Older Age May Mean Fewer Hangovers
But study doesn't show why seniors suffer less headache, nausea than younger people after heavy drinking
The researchers said three factors -- amount of alcohol consumed, frequency of heavy drinking and amount of food eaten with booze -- don't throw off the basic findings.
What's going on? One theory is that a form of "natural selection" is at work, Stephens said. Perhaps heavy drinkers who suffer the worst hangovers simply quit drinking too much.
Dr. Robert Swift, a professor of psychiatry and human behavior who studies substance abuse at Brown University, said another possibility is less smoking -- which appears to worsen hangovers -- in older people.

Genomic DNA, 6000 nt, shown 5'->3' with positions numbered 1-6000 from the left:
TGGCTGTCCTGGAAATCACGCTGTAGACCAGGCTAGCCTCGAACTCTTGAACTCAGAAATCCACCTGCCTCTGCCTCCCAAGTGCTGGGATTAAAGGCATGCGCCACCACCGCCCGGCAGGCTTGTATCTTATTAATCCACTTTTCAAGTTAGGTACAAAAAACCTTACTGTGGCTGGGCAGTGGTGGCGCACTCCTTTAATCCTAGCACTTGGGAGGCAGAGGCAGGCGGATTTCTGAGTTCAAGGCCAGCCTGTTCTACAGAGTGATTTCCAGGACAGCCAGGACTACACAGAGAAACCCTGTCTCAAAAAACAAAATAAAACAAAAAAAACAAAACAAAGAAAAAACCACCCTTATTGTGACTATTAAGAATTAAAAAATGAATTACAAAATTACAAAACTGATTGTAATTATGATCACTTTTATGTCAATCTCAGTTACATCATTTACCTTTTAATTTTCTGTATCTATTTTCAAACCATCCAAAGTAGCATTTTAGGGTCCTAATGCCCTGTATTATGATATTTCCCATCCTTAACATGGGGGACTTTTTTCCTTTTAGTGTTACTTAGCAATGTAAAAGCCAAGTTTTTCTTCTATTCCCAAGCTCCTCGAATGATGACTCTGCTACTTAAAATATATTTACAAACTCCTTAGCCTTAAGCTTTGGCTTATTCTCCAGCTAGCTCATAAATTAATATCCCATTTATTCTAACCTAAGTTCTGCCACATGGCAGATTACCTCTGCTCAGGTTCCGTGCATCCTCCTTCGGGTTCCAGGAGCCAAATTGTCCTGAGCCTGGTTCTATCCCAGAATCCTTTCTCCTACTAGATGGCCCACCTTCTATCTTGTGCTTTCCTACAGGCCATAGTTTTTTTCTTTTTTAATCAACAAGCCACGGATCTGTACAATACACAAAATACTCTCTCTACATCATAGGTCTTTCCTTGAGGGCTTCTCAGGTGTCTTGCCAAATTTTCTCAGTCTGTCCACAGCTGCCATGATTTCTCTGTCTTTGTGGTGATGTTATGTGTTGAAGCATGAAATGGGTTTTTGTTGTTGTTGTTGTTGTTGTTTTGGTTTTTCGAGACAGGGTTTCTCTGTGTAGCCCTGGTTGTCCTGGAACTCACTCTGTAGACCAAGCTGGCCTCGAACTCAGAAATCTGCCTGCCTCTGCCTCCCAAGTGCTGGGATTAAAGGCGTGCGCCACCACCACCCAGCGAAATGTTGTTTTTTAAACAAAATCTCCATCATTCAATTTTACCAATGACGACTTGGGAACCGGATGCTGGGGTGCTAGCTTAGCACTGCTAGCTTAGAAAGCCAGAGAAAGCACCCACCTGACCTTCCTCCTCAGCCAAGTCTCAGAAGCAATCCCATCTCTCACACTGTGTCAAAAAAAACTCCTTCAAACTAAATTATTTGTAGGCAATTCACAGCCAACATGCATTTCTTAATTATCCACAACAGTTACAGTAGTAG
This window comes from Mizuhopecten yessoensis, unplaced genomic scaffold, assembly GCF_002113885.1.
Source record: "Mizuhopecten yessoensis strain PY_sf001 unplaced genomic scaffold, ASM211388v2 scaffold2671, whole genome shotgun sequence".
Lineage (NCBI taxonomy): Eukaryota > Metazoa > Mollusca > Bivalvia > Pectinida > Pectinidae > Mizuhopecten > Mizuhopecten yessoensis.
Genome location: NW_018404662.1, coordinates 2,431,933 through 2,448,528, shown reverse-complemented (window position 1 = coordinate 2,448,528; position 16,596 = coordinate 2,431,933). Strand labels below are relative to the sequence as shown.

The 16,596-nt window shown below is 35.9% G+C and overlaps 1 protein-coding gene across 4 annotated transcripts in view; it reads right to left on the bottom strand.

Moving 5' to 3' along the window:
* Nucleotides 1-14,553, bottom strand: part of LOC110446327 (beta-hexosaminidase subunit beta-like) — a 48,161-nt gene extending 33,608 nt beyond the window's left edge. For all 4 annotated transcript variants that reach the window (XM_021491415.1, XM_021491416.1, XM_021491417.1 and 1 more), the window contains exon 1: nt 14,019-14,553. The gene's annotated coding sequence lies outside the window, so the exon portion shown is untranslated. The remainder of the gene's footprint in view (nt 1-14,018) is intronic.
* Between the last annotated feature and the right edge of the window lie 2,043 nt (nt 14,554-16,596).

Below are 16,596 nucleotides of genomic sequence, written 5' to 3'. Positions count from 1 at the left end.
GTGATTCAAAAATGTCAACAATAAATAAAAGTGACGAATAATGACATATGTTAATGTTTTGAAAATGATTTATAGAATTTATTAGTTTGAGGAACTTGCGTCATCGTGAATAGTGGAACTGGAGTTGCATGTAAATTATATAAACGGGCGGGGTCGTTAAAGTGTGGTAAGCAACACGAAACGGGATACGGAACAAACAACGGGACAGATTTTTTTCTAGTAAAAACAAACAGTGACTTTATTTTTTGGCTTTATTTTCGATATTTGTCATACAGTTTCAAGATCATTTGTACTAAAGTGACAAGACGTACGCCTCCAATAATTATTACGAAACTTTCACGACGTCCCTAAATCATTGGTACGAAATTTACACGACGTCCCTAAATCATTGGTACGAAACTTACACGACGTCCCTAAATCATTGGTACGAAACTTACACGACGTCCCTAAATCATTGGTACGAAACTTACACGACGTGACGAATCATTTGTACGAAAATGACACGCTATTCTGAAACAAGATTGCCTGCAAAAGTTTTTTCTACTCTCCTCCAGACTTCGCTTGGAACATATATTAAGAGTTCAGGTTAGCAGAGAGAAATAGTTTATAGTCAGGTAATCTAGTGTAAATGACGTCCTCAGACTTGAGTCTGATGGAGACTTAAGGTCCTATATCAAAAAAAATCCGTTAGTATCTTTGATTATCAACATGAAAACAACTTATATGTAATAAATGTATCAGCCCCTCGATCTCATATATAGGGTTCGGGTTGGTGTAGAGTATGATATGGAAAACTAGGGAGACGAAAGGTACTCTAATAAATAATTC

"The study adds another bit of knowledge about hangovers," Swift said. "However, we still do not understand the cause."
Swift also said there's no evidence that hangovers actually make people less likely to drink.
The study appeared online Sept. 12 and will appear in an upcoming print issue of the journal Alcoholism: Clinical & Experimental Research.